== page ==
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  • “I Can’t Get Sexual Genders Straight”: Kathy Acker’s Writing of Bodies and Pleasures
  • Annette Schlichter (bio)

The essay explores Kathy Acker’s reconfiguration of heterosexual practice and identity in her “novel” Don Quixote. The essay shows how the production of dissident heterosexualities forms a radical critique of sexuality by situating Don Quixote in the controversy over what Michel Foucault has called “bodies and pleasures,” the counterdiscursive concept he distinguishes from the reigning system of sex-desire. Through its claim to represent and legitimize excessive, perverse female heterosexual desires, Don Quixote reimagines socio-sexual relations through “bodies and pleasures” without giving up the critical force that the notion of sex-desire has offered feminist critics of the construction of the subject. Acker queers the conditions of representation by deploying the oppositional potential of “bodies and pleasures.”

Kathy Acker entered the public stage in the 1980s as a countercultural author to emerge in the 1990s as an icon of dissident postmodern literature.1 Much of the critical literature on her complex works engages Acker’s deconstructions and re-representations of gender, the body, and female sexuality, but her critique of heteronormativity and her rethinking of heterosexuality have been addressed only rarely.2 This is surprising insofar as Acker’s public performances and her writings are so keenly interested in the specific queer fusion of poststructuralist critiques of identity with attacks on the social regulation of sexualities. Yet the artist seems at odds with the contemporaneous discourses that lay claims to a critique of sexuality. To begin with, her critique of normativity does not emerge from a history of gay and lesbian struggles; while Acker expresses her queer identification as a perverse straight woman, she also proactively states her difference from lesbians and gays:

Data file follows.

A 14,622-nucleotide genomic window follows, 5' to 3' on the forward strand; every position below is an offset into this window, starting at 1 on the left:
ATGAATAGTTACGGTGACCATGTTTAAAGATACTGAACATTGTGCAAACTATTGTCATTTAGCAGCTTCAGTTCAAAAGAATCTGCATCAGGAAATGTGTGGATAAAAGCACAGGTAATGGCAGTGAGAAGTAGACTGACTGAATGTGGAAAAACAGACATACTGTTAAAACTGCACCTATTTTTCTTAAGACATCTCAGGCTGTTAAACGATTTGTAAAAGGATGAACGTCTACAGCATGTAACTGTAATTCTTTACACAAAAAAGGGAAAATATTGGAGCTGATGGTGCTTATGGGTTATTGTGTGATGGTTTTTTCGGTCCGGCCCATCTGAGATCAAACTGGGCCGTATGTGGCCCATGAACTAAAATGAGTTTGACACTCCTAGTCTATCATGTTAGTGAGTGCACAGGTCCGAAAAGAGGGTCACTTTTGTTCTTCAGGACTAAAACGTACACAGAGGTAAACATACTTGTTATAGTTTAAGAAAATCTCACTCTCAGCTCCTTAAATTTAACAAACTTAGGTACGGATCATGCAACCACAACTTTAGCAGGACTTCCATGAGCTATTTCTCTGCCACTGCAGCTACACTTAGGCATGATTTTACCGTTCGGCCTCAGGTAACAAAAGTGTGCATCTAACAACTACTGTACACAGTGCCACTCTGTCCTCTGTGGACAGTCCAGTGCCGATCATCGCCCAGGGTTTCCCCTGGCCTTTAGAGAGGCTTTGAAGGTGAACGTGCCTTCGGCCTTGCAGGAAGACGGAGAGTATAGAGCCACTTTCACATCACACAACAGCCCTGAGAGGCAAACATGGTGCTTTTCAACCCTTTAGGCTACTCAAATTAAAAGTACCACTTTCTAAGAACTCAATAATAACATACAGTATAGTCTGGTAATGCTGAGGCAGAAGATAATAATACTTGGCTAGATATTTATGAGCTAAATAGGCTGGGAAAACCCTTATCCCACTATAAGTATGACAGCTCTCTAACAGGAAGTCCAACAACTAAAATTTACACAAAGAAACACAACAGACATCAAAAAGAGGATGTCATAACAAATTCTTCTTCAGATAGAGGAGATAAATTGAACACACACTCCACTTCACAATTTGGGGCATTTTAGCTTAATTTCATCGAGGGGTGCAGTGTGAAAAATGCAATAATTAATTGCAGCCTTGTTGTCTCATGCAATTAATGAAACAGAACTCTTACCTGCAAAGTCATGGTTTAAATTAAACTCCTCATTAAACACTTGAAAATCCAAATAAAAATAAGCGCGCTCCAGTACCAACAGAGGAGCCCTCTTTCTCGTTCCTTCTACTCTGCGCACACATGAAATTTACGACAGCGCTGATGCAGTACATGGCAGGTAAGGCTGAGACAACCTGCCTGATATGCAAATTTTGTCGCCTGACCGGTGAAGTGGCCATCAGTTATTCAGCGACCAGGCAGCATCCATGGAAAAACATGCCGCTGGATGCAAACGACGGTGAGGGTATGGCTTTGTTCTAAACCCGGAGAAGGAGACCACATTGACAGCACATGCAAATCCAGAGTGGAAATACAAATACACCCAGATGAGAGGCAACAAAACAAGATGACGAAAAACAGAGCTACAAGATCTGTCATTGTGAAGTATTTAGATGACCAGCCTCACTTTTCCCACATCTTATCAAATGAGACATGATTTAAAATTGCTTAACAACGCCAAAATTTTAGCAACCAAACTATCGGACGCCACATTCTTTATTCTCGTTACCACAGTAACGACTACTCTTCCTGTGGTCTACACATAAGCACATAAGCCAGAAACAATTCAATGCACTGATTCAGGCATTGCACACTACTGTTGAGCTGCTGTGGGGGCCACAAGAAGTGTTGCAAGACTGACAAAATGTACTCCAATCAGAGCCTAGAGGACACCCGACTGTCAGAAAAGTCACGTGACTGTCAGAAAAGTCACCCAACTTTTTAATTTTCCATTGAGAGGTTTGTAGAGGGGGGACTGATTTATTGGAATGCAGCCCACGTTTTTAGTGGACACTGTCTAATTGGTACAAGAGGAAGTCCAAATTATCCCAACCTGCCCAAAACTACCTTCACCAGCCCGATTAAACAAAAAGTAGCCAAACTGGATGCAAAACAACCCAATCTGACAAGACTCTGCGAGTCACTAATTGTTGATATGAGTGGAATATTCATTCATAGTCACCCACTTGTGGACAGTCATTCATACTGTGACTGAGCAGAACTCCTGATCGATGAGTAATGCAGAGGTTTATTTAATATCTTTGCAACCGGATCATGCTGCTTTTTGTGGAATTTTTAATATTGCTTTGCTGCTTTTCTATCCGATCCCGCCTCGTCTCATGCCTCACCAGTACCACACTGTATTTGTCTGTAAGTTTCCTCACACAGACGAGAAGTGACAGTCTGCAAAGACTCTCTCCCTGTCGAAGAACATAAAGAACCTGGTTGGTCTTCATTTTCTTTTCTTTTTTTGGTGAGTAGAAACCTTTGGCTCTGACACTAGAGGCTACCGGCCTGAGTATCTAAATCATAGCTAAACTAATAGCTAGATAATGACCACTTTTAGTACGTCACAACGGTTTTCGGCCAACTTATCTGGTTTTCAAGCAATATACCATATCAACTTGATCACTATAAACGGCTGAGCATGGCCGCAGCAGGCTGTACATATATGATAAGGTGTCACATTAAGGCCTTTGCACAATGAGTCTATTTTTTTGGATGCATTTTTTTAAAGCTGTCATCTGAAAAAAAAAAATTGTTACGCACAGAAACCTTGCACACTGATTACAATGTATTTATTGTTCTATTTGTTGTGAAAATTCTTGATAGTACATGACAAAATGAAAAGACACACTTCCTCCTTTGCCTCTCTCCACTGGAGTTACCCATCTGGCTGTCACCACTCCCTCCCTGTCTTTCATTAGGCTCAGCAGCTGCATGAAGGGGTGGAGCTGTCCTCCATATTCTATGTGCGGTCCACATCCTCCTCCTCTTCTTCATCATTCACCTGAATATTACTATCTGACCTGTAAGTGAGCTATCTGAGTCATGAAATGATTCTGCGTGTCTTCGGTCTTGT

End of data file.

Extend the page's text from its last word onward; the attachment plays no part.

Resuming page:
A gay friend said something interesting to me. I asked her if she differentiated between gay and straight women, and she said, “Yes, women who are gay are really outlaws, because we’re totally outside the society—always. And I said, “What about people like me?” and she said, “Oh, you’re just queer.” Like—we didn’t exist?! [laughs] It’s as if the gay women position themselves as outside society, but meanwhile they’re looking down on everybody who’s perverse. Which is very peculiar.”

(“Interview Juno” 182)

By mobilizing perverse identifications, Acker’s work demonstrates the possibility of a queer critique through the representation of dissident heterosexuality. While staking not only a queer but also a feminist critical position, Acker rejects radical feminist readings that interpret heterosexuality as a form of sexual alliance with the patriarchal enemy: “heterosexual women find themselves in a double-bind: If they want to fight sexism, they must deny their own sexualities. At the same time, feminism cannot be about the denial of any female sexuality” (“Introduction” 130).3 Acker explores, as Catrin Gersdorf explains insightfully, practices of resistance outside “the non-heterosexual paradigms of opposition against patriarchal structures.” This project considers “the literary expression of the will to resist traditional power structures while acknowledging the legitimacy of female heterosexual desires” (154, my translation). As I show in this essay, Acker articulates a resistance against heteronormativity through the reconfiguration of heterosexual practice and identity. Her re-thinking of heterosexuality de- and re-constructs discourses of sexuality and gender, thereby exposing and pushing the limits of queer and feminist critiques of normativity.

In order to show how the textual production of dissident heterosexualities forms a radical critique of sexuality, I discuss Acker’s contribution as an intervention into the controversy over the meanings of what Michel Foucault has named “bodies and pleasures,” the counter-discursive concept he distinguishes from the reigning system of sex-desire. In that debate, scholars of sexuality tend to welcome Foucault’s claim for the counter-discursive function of “bodies and pleasures,” proposing that particular queer sexual acts should be read as oppositional practices. In contrast, gender theorists have been skeptical about the critical potential of Foucault’s suggestion, especially about his reliance on a supposedly “genderless” notion of “bodies and pleasures.” By situating Acker in this controversy about “bodies and pleasures,” I hope not only to illuminate the theoretical dimension of her fiction, but...

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